Is “panic” too strong of a word to describe the markets in recent days? I don’t think so. Consider a couple of examples outside of the investment banking space:
1) Constellation Energy (CEG)
My old utility company when I grew up in Baltimore, Constellation is the parent of Baltimore Gas & Electric. CEG gets 20% of their earnings from energy trading and had contracts with Lehman Brothers. Although CEG’s net exposure to Lehman’s bankruptcy was immaterial, investors panicked and sent the stock down from $60 last week to as low as $13 on Tuesday. Today Warren Buffett’s 88% owned MidAmerican Energy agrees to buy CEG for $26.50 in cash, or about 75% of the company’s book value, in a deal that alleviates counterparty concerns over CEG’s liquidity.
State Street fetched $68 before 10:00 this morning and hit $29 shortly after 1:00pm. State Street is listed as a large holder of all the troubled financial stocks, which worried people, but STT is a custodian for their clients and index funds and does not own the vast majority of the stocks in question. They simply act as custodian and collect fees for doing so. STT issued a press release this afternoon trying to clear things up and assured investors their money market funds had not dropped below $1 in NAV.
There is no doubt in my mind that we are simply in the midst of a worldwide financial panic. The UK just restricted all short selling in financial stocks until the dust settles. Fear and mostly unsubstantiated rumors are driving price action right now.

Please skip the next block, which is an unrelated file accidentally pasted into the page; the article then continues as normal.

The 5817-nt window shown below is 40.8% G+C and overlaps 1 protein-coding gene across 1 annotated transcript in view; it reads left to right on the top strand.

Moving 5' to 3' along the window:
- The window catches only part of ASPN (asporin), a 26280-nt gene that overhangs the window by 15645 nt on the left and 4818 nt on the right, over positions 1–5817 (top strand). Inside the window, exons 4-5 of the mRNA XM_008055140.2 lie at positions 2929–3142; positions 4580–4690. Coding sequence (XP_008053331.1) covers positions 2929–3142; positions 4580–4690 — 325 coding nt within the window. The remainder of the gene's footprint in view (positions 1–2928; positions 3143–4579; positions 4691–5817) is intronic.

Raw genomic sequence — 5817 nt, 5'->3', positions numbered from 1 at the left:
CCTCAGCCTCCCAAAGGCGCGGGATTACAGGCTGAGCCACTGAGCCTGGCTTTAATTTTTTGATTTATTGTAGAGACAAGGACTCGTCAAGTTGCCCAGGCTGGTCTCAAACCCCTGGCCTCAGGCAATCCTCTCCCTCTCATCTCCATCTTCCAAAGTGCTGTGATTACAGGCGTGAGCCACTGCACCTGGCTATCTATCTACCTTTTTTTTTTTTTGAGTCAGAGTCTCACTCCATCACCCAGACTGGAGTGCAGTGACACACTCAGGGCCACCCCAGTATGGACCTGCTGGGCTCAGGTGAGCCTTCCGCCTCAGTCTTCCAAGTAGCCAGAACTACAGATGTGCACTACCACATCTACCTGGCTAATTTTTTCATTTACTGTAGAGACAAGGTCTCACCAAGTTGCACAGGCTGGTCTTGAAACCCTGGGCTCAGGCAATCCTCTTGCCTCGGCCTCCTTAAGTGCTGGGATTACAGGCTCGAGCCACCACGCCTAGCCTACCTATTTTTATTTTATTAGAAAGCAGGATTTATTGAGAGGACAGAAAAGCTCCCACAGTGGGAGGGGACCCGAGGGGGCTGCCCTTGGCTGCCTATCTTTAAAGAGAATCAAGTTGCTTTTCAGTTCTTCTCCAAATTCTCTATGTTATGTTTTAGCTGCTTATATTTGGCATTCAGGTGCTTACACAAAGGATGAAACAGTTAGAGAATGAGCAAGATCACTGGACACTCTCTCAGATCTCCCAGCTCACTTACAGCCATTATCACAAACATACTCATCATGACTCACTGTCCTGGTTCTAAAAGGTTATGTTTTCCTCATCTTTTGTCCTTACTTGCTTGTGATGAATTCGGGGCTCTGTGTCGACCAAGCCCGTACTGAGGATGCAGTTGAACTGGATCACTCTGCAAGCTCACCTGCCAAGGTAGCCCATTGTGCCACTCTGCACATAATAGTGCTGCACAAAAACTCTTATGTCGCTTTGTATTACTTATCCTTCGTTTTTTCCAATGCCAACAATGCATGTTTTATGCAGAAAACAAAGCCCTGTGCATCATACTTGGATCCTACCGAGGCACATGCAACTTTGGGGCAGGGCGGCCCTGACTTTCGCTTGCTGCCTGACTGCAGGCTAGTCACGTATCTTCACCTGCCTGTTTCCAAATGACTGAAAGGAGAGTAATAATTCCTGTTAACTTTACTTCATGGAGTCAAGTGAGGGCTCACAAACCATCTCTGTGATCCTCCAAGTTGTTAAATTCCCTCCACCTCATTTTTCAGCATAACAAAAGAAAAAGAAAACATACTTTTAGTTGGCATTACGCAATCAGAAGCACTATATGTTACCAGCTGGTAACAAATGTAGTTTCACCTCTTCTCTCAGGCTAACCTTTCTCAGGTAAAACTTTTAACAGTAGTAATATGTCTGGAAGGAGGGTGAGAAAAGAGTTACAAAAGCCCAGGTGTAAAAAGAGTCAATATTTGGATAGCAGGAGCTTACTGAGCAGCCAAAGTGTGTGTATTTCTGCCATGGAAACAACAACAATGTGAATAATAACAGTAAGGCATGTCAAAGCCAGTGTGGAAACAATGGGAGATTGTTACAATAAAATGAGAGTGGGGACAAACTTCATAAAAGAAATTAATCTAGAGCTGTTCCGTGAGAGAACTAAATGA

So what should an investor do in this environment? It might surprise you, but I have been making very few moves during all of this craziness. Trading when fear, panic, and rumors have taken over doesn’t make much sense because prices are not based on reality but rather perception. Lack of confidence and uncertainty about what is true and what is not is a deadly combination for financial markets and many firms. It doesn’t matter if Morgan Stanley (MS) is not in trouble. If clients think they might not be, they will pull their money and set off a “run on the bank”scenario. That very situation will likely forced them to sell the company in the heart of the panic, regardless of what the reality is.
As long as you know and understand what you own and have done adequate fundamental analysis, I would suggest standing pat and waiting for things to settle down. Like LTCM, the Asian financial crisis and every other financial market panic, this one too will be over at some point. When that happens we can get back to good ol’ fundamental investing. Fortunately, most of the people reading this blog, as well as myself and my clients, can wait for the storm to pass.
Full Disclosure: No positions in any of the companies mentioned at the time of writing